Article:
Show simple item record

dc.contributor.authorFentie, Bantien_US
dc.contributor.authorYu, Bofuen_US
dc.contributor.authorSilburn, M.en_US
dc.contributor.authorCiesiolka, C.en_US
dc.date.accessioned2017-04-24T09:09:19Z
dc.date.available2017-04-24T09:09:19Z
dc.date.issued2002en_US
dc.date.modified2010-07-06T06:59:36Z
dc.identifier.issn0022-1694en_US
dc.identifier.doi10.1016/S0022-1694(02)00017-3en_AU
dc.identifier.urihttp://hdl.handle.net/10072/6719
dc.description.abstractUnlike the USLE/RUSLE models, which require only rainfall intensity data to quantify climatic effects on soil erosion, physically based erosion models require data on runoff rates as their input. However, runoff rate data are rarely measured in the field. This study evaluates eight models in terms of their performance in predicting peak (Qp) and effective (Qe) runoff rates required by erosion models. The eight models are: (1) a multiple regression model (MR), (2) a power function model (PF), (3) a scaling technique (ST), (4) a constant infiltration model (CI), (5) a constant runoff coefficient model (RC), (6) a spatially variable infiltration model (VI), (7) the CREAMS peak runoff rate equation (Qp_CREAMS), and (8) an empirical peak runoff rate equation (QP_SAL). Rainfall and runoff data from experimental plots in a grazing catchment in central Queensland (Australia) were used. A commonly used model efficiency statistic (E) was used to compare the performance of these models. Models resulting in high E values are said to perform better than models resulting in low values of E. Hence, with E values of 0.85 and 0.81 in predicting Qp and Qe, respectively, the PF model ranked first. On the other hand, with an E value of -12.7, the Qp_CREAMS performed the worst in predicting peak runoff rates. On the basis of input data requirements and number of free parameters involved in each model, however, the VI model, with E values of 0.82 and 0.79 for Qp and Qe, respectively, is found to be the best choice when breakpoint rainfall is available for an event. If only peak rainfall intensity is available, the ST with E values of 0.80 and 0.63 for Qp and Qe, respectively, would be the best model to use to predict these two runoff rate characteristics for the site.en_US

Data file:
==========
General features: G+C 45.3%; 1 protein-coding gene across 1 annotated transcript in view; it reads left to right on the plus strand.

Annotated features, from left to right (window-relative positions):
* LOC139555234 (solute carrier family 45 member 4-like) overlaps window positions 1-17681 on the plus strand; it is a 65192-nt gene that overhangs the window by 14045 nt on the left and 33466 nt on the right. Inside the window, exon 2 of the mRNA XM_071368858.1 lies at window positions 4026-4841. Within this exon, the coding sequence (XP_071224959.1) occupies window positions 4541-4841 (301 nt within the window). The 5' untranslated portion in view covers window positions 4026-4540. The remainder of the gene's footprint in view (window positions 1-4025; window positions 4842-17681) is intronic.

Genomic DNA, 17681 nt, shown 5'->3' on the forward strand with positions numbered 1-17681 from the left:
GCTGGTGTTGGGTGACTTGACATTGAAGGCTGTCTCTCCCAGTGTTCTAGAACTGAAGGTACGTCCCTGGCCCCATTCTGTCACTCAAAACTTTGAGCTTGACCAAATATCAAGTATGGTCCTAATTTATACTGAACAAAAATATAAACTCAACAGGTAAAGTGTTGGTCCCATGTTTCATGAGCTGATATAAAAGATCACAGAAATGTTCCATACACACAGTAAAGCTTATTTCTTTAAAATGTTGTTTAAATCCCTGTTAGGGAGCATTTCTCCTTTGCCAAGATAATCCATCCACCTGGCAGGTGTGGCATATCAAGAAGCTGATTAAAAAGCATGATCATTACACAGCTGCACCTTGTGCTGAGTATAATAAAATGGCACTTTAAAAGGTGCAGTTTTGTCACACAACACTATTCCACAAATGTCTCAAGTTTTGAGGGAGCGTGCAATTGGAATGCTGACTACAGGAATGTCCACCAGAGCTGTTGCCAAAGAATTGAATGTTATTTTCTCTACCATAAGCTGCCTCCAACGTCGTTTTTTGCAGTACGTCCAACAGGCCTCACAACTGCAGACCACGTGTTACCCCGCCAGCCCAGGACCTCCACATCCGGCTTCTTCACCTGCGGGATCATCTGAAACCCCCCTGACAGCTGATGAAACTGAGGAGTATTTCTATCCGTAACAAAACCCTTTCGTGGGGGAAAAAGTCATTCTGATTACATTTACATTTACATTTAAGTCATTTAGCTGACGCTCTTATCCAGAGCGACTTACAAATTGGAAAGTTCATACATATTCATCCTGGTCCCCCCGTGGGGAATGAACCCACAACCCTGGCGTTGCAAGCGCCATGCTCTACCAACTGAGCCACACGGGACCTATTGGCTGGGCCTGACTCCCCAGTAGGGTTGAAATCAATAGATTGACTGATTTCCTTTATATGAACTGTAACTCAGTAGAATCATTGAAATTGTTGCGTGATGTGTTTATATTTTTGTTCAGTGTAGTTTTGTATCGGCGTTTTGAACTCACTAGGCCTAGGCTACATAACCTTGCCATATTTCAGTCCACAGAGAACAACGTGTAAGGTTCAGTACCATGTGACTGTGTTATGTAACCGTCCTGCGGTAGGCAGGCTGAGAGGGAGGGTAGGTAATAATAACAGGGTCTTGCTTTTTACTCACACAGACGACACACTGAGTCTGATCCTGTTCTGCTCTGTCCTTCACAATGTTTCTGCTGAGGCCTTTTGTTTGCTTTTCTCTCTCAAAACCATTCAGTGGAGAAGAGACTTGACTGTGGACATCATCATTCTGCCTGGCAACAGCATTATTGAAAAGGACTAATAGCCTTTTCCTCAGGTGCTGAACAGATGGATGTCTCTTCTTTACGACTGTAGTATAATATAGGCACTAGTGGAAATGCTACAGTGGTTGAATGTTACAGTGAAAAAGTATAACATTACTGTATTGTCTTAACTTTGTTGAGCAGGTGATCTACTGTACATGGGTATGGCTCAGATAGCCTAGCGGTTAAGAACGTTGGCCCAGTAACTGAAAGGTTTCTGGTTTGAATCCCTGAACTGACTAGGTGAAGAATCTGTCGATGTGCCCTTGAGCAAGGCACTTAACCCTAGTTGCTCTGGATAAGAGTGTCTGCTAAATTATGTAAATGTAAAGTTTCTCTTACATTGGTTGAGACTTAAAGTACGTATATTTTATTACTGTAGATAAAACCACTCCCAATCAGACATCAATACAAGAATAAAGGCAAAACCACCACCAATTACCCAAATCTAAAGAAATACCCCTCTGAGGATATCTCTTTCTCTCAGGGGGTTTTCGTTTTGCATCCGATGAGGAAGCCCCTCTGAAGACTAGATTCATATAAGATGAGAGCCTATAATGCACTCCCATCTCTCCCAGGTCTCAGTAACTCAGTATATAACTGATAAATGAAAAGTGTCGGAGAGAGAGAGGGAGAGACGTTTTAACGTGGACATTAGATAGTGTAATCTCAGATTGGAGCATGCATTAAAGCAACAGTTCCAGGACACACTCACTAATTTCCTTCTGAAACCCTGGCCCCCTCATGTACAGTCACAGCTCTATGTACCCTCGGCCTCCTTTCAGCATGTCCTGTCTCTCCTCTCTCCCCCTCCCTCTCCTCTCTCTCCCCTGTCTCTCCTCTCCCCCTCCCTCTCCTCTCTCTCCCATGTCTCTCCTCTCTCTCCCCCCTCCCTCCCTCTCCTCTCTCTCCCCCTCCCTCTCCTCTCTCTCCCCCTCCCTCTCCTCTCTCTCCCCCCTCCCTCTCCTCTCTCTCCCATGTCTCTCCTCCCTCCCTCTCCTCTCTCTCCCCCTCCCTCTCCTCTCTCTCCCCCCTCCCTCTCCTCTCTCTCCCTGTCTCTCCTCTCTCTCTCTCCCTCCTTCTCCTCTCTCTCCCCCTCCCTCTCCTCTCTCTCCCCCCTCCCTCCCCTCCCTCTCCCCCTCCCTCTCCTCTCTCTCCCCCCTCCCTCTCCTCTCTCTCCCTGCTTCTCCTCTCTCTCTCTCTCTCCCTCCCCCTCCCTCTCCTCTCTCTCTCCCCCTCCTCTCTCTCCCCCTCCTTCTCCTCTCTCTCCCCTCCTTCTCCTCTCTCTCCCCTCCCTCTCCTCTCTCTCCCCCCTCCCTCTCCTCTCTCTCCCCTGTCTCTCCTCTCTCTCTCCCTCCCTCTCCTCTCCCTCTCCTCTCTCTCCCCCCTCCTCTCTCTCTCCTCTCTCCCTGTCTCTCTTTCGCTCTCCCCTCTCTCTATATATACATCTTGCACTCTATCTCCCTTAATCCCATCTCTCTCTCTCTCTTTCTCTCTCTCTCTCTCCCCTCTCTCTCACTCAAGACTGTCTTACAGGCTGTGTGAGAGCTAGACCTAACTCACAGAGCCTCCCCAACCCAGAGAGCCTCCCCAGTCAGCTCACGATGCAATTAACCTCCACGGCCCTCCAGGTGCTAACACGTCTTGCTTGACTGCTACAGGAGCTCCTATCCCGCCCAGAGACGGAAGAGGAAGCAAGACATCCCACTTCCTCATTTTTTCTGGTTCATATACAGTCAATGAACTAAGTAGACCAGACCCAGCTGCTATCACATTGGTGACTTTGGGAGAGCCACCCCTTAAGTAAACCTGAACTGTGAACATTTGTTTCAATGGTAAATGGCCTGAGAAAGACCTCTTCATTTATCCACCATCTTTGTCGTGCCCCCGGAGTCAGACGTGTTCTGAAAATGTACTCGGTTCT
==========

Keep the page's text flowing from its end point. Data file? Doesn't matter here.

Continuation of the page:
dc.description.peerreviewedYesen_US
dc.description.publicationstatusYesen_AU
dc.languageEnglishen_US
dc.language.isoen_AU
dc.publisherElsevieren_US
dc.publisher.placeAmsterdamen_US
dc.relation.ispartofpagefrom102en_US
dc.relation.ispartofpageto114en_US
dc.relation.ispartofjournalJournal of Hydrologyen_US
dc.relation.ispartofvolume261en_US
dc.subject.fieldofresearchcode260599en_US
dc.titleEvaluation of eight different methods to predict hillslope runoff rates fro a grazing catchment in Australiaen_US
dc.typeJournal articleen_US
dc.type.descriptionC1 - Peer Reviewed (HERDC)en_US
dc.type.codeC - Journal Articlesen_US
gro.date.issued2002
gro.hasfulltextNo Full Text


Files in this item

FilesSizeFormatView

There are no files associated with this item.

This item appears in the following Collection(s)

  • Journal articles
    Contains articles published by Griffith authors in scholarly journals.

Show simple item record